Skip to main content

These biodegradable shoe prototypes can be custom ordered and 3D printed

For shoes, 3D-printing may be the next logical step. The idea is that 3D-printed shoes could be an affordable way to manufacture customized shoes quickly. And two design students have already designed a prototype, 3D-printed shoe made of eco-friendly materials.

Zuzanna Gronowicz and Barbara Motylinska developed the unique shoe as part of their graduation project at the Acadamy of Fine Arts in Warsaw, Poland. The duo plan to use this design, nicknamed Shoetopia, to start their own business.

Currently, billions of shoes are manufactured each year in Asia. A single shoe can use up to 30 different materials in its design, many of which are nearly impossible to recycle. Using a ZMorph multitool 3D printer, the two students were able to simplify production and reduce the number of materials. The only materials used are either natural textiles or flexible, biodegradable filaments.

While attempting to stiffen the shoe’s upper and give it a more urban design, Gronowicz and Motylinska developed a unique method of printing onto a material. This method allows the shoe to be constructed without any gluing or sewing. At the same time, this allows users to choose how their shoes look.

For comfort, creating a light and flexible sole is key. The final design features a parametric openwork structure that can accommodate various shapes of feet. This structure also reduces the amount of material needed to provide support and durability.

In addition to designing the shoes, Gronowicz and Motylinska designed the layout for a dedicated app. Using a smartphone or computer, users could design their own shoe and save them for free. Users could then either order the shoes directly through the app, search for a local 3D-printing workshop nearby, or print the shoes with their private printer. With the prepared algorithm, users wouldn’t need any specialized skills to put the shoes together.

Garrett Hulfish
Garrett is the kind of guy who tells you about all the tech you haven't heard of yet. He also knows too much about other…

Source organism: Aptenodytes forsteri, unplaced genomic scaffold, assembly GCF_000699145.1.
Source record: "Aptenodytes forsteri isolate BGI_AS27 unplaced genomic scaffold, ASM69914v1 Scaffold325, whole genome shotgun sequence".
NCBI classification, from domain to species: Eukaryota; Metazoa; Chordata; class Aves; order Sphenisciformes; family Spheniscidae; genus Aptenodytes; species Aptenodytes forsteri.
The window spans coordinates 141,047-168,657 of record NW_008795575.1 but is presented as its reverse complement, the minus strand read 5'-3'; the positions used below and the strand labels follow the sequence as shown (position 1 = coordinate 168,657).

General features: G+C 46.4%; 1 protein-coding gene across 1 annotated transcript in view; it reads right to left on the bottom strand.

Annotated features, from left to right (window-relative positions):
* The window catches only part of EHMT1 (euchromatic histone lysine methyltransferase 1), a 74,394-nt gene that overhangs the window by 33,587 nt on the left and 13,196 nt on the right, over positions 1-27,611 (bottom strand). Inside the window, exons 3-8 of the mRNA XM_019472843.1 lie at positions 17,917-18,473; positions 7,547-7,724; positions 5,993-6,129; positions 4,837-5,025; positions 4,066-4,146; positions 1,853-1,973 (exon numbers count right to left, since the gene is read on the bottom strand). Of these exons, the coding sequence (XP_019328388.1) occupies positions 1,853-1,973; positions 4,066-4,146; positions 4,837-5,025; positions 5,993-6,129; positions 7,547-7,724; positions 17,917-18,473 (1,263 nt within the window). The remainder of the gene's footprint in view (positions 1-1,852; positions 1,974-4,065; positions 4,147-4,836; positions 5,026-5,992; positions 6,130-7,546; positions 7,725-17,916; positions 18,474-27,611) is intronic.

Ceramic ink could let doctors 3D print bones directly into a patient’s body
ceramic ink 3d printed bones bioprinting australia 2

Scientists use a novel ink to 3D print ‘bone’ with living cells

The term 3D bioprinting refers to the use of 3D printing technology to fabricate biomedical parts that, eventually, could be used to create replacement organs or other body parts as required. While we’re not at that point just yet, a number of big advances have been made toward this dream over the past couple of decades.

Read more
Super Mario 3D World + Bowser’s Fury trailer reveals wild new game mode
Super Mario 3D World + Bowser's Fury

Nintendo released a new trailer for Super Mario 3D World + Bowser's Fury, which finally reveals information on the re-release's new mode. Bowser's Fury is an entirely new adventure that features a gigantic Bowser.

Super Mario 3D World + Bowser's Fury is a Nintendo Switch version of the 2013 Wii U game Super Mario 3D World. Nintendo previously revealed that the new edition would feature something called Bowser's Fury, but this is the first time the mode has been shown in any form.

Read more
Qualcomm’s long-awaited second-gen 3D Sonic fingerprint sensor is 50% faster
qualcomm 3d sonic sensor second generation ces 2021 2nd gen

Qualcomm wants to make its in-display fingerprint sensor a little bit more seamless. Its first-generation Sonic Sensor was introduced a few years ago, and at the time offered a decent experience -- but since then, has been overtaken in terms of speed and performance by competing optical sensors. Now, Qualcomm has finally launched a new, second-generation 3D Sonic sensor with big improvements.

The new sensor is 77% larger than Qualcomm's original 3D Sonic Sensor, measuring in at 8mm square, compared to the original's 4mm by 9mm. In other words, you'll be able to place your finger on a larger portion of the screen, making the overall experience a little more seamless.

Read more